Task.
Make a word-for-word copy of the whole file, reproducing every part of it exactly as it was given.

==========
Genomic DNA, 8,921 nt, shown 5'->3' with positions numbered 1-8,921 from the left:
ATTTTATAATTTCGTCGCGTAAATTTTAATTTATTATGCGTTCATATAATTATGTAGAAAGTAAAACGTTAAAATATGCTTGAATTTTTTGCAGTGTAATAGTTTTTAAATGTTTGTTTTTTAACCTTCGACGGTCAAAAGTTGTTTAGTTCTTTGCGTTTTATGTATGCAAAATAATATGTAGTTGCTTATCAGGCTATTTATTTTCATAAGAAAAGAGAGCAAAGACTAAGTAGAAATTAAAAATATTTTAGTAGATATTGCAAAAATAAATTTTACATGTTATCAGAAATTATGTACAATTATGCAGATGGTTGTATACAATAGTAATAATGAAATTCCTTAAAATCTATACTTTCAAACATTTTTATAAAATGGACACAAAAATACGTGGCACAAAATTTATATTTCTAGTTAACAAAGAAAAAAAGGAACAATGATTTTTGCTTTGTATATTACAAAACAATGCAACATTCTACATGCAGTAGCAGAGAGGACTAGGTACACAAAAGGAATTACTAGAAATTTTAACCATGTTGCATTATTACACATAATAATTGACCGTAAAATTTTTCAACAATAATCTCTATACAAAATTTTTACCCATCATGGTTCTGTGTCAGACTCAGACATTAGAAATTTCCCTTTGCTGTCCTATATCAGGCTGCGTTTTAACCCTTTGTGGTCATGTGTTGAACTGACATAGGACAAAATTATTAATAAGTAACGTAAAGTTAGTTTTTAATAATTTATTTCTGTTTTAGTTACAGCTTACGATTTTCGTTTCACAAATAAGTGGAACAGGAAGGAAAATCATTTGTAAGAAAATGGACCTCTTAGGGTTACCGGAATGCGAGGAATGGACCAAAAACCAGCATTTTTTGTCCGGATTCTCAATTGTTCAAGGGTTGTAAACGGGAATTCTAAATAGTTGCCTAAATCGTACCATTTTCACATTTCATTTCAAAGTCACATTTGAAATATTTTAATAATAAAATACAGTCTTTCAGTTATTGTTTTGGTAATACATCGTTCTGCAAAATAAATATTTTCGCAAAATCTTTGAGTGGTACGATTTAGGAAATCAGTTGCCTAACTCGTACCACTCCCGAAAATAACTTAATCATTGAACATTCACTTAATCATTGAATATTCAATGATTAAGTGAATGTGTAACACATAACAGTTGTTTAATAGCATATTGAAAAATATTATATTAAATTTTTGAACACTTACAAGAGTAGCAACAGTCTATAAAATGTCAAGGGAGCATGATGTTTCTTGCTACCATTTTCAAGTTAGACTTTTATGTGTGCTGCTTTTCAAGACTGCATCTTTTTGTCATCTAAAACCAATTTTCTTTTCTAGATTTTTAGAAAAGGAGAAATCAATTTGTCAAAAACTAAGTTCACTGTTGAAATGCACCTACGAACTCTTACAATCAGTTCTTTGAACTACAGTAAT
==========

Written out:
Genomic DNA, 8,921 nt, shown 5'->3' with positions numbered 1-8,921 from the left:
ATTTTATAATTTCGTCGCGTAAATTTTAATTTATTATGCGTTCATATAATTATGTAGAAAGTAAAACGTTAAAATATGCTTGAATTTTTTGCAGTGTAATAGTTTTTAAATGTTTGTTTTTTAACCTTCGACGGTCAAAAGTTGTTTAGTTCTTTGCGTTTTATGTATGCAAAATAATATGTAGTTGCTTATCAGGCTATTTATTTTCATAAGAAAAGAGAGCAAAGACTAAGTAGAAATTAAAAATATTTTAGTAGATATTGCAAAAATAAATTTTACATGTTATCAGAAATTATGTACAATTATGCAGATGGTTGTATACAATAGTAATAATGAAATTCCTTAAAATCTATACTTTCAAACATTTTTATAAAATGGACACAAAAATACGTGGCACAAAATTTATATTTCTAGTTAACAAAGAAAAAAAGGAACAATGATTTTTGCTTTGTATATTACAAAACAATGCAACATTCTACATGCAGTAGCAGAGAGGACTAGGTACACAAAAGGAATTACTAGAAATTTTAACCATGTTGCATTATTACACATAATAATTGACCGTAAAATTTTTCAACAATAATCTCTATACAAAATTTTTACCCATCATGGTTCTGTGTCAGACTCAGACATTAGAAATTTCCCTTTGCTGTCCTATATCAGGCTGCGTTTTAACCCTTTGTGGTCATGTGTTGAACTGACATAGGACAAAATTATTAATAAGTAACGTAAAGTTAGTTTTTAATAATTTATTTCTGTTTTAGTTACAGCTTACGATTTTCGTTTCACAAATAAGTGGAACAGGAAGGAAAATCATTTGTAAGAAAATGGACCTCTTAGGGTTACCGGAATGCGAGGAATGGACCAAAAACCAGCATTTTTTGTCCGGATTCTCAATTGTTCAAGGGTTGTAAACGGGAATTCTAAATAGTTGCCTAAATCGTACCATTTTCACATTTCATTTCAAAGTCACATTTGAAATATTTTAATAATAAAATACAGTCTTTCAGTTATTGTTTTGGTAATACATCGTTCTGCAAAATAAATATTTTCGCAAAATCTTTGAGTGGTACGATTTAGGAAATCAGTTGCCTAACTCGTACCACTCCCGAAAATAACTTAATCATTGAACATTCACTTAATCATTGAATATTCAATGATTAAGTGAATGTGTAACACATAACAGTTGTTTAATAGCATATTGAAAAATATTATATTAAATTTTTGAACACTTACAAGAGTAGCAACAGTCTATAAAATGTCAAGGGAGCATGATGTTTCTTGCTACCATTTTCAAGTTAGACTTTTATGTGTGCTGCTTTTCAAGACTGCATCTTTTTGTCATCTAAAACCAATTTTCTTTTCTAGATTTTTAGAAAAGGAGAAATCAATTTGTCAAAAACTAAGTTCACTGTTGAAATGCACCTACGAACTCTTACAATCAGTTCTTTGAACTACAGTAAT